Welcome to the ACR Action Center on ReachMD. On this episode, we’re joined by Dr. Jinoos Yazdany, Chief of the Division of Rheumatology at Zuckerberg San Francisco General Hospital and the Alice Betts Endowed Professor of Medicine at UCSF. Dr. Yazdany is here to give us a brief overview of her presentation at the 2021 American College of Rheumatology Convergence that focuses on the impact of COVID-19 on patients with rheumatic diseases. Here’s Dr. Yazdany now.
So in my upcoming presentation at this year’s ACR Convergence meeting, I will be revealing some of the data that we’ve gathered over the last year and a half about COVID-19 outcomes in people with rheumatic diseases. I’ll review some of the studies that have helped us understand the risk of initial infection with SARS-CoV-2 in people with rheumatologic conditions. And then we’ll go through all of the data that’s been collected by the Global Rheumatology Alliance, and other researchers around the world that have tried to identify which patients are actually at higher risk for severe outcomes from COVID-19, like hospitalization and mortality.
Some of the key things that I would like my colleagues to take away from this presentation are, first, just to recognize which of our patients with rheumatic disease are at higher risk for severe outcomes from COVID-19. We’ll go through some of the data that show that age and comorbidities are incredibly important in determining how people do. And then we’ll go through specific rheumatologic drug categories, and I will review the data about rituximab, about immunosuppressants, about JAK inhibitors and glucocorticoids, all of which have been associated with more severe outcomes. In addition, I will touch on a late-breaking abstract that some of my colleagues will present about breakthrough infections in people with rheumatologic disease who have been fully vaccinated. Obviously, it’s a group of patients that, you know, we need to continue to protect. And then in terms of, really, a call to action, you know, now that we know which patients are at higher risk, I think we can use all of the tools in our arsenal to make sure that they are protected through the pandemic, and that includes vaccinations and booster vaccinations, as well as the use of monoclonal antibody therapy for post-exposure prophylaxis, and early treatment in people that are at high risk, and we even have an oral antiviral drug on the horizon. So, actually really good news for patients, that we have ways to protect even the people who have decreased vaccine responses.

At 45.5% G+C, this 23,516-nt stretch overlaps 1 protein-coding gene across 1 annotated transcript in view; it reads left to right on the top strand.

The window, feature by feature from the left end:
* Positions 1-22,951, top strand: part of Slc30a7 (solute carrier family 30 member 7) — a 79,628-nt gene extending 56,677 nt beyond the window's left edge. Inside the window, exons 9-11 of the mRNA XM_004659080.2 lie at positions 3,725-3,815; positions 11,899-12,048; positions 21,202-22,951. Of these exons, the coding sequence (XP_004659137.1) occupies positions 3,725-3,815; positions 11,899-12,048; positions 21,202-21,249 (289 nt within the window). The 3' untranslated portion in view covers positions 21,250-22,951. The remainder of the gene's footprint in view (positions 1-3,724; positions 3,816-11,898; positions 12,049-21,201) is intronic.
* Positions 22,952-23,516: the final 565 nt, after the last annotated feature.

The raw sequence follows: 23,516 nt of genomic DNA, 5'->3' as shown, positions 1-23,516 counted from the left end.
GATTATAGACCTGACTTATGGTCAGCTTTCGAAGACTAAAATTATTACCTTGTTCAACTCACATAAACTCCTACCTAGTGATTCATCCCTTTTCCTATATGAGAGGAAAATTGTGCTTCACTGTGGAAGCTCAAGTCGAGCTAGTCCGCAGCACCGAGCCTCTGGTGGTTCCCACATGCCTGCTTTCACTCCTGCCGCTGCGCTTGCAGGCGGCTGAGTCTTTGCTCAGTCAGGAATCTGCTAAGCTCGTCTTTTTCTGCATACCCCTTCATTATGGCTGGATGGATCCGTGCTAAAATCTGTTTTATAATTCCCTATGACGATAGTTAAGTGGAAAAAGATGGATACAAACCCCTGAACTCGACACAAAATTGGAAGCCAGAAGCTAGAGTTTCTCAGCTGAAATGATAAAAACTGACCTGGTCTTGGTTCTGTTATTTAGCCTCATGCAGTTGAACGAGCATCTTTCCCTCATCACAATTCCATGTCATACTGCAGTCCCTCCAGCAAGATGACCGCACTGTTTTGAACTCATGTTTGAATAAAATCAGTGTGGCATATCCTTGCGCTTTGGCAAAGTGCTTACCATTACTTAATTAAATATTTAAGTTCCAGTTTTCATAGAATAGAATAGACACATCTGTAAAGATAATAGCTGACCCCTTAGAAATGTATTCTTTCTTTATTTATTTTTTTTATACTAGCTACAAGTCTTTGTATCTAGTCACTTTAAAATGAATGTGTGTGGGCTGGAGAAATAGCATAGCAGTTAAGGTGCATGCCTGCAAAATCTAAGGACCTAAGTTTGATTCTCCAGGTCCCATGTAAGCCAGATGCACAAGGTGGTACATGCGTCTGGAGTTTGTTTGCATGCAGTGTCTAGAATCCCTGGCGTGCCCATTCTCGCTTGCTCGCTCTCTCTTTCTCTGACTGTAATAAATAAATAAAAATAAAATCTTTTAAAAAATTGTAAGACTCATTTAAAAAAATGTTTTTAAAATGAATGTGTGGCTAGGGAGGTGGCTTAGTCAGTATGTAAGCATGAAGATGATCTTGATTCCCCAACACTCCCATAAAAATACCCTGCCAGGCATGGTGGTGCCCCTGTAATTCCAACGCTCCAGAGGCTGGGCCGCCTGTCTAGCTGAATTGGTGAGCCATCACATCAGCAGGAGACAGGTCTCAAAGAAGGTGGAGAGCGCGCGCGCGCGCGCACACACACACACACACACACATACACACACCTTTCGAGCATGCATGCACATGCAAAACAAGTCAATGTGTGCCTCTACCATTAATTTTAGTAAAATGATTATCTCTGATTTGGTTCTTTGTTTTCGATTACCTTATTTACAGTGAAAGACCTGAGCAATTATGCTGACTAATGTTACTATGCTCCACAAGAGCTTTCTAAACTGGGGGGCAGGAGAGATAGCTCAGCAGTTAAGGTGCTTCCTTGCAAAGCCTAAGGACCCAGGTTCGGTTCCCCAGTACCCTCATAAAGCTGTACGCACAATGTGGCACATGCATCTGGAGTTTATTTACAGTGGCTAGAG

That was Dr. Jinoos Yazdany talking about her presentation at this year’s American College of Rheumatology Convergence focusing on the impact of COVID-19 on patients with rheumatic diseases. To access this and other episodes in our series, visit reachmd.com/ACR, where you can Be Part of the Knowledge. Thanks for listening.